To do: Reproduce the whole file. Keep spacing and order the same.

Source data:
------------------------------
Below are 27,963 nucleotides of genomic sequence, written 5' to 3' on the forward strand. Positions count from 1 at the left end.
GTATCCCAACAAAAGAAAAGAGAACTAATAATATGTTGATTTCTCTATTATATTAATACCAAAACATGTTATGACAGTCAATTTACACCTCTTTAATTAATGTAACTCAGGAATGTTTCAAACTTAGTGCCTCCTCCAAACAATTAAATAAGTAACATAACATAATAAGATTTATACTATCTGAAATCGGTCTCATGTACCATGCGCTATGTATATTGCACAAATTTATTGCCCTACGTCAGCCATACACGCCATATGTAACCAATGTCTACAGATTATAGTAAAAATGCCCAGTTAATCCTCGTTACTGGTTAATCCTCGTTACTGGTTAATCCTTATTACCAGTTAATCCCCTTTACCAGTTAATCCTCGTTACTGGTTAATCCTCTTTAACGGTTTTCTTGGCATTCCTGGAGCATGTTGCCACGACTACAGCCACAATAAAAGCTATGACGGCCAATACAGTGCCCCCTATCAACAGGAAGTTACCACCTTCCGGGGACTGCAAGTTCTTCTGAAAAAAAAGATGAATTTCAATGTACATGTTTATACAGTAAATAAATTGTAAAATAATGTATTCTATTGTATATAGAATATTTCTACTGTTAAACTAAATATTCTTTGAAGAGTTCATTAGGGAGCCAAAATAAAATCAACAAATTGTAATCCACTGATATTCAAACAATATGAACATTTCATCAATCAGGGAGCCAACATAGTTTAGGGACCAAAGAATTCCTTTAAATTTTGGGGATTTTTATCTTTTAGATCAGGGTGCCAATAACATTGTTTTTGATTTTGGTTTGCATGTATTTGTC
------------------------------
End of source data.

Below are 27,963 nucleotides of genomic sequence, written 5' to 3' on the forward strand. Positions count from 1 at the left end.
GTATCCCAACAAAAGAAAAGAGAACTAATAATATGTTGATTTCTCTATTATATTAATACCAAAACATGTTATGACAGTCAATTTACACCTCTTTAATTAATGTAACTCAGGAATGTTTCAAACTTAGTGCCTCCTCCAAACAATTAAATAAGTAACATAACATAATAAGATTTATACTATCTGAAATCGGTCTCATGTACCATGCGCTATGTATATTGCACAAATTTATTGCCCTACGTCAGCCATACACGCCATATGTAACCAATGTCTACAGATTATAGTAAAAATGCCCAGTTAATCCTCGTTACTGGTTAATCCTCGTTACTGGTTAATCCTTATTACCAGTTAATCCCCTTTACCAGTTAATCCTCGTTACTGGTTAATCCTCTTTAACGGTTTTCTTGGCATTCCTGGAGCATGTTGCCACGACTACAGCCACAATAAAAGCTATGACGGCCAATACAGTGCCCCCTATCAACAGGAAGTTACCACCTTCCGGGGACTGCAAGTTCTTCTGAAAAAAAAGATGAATTTCAATGTACATGTTTATACAGTAAATAAATTGTAAAATAATGTATTCTATTGTATATAGAATATTTCTACTGTTAAACTAAATATTCTTTGAAGAGTTCATTAGGGAGCCAAAATAAAATCAACAAATTGTAATCCACTGATATTCAAACAATATGAACATTTCATCAATCAGGGAGCCAACATAGTTTAGGGACCAAAGAATTCCTTTAAATTTTGGGGATTTTTATCTTTTAGATCAGGGTGCCAATAACATTGTTTTTGATTTTGGTTTGCATGTATTTGTC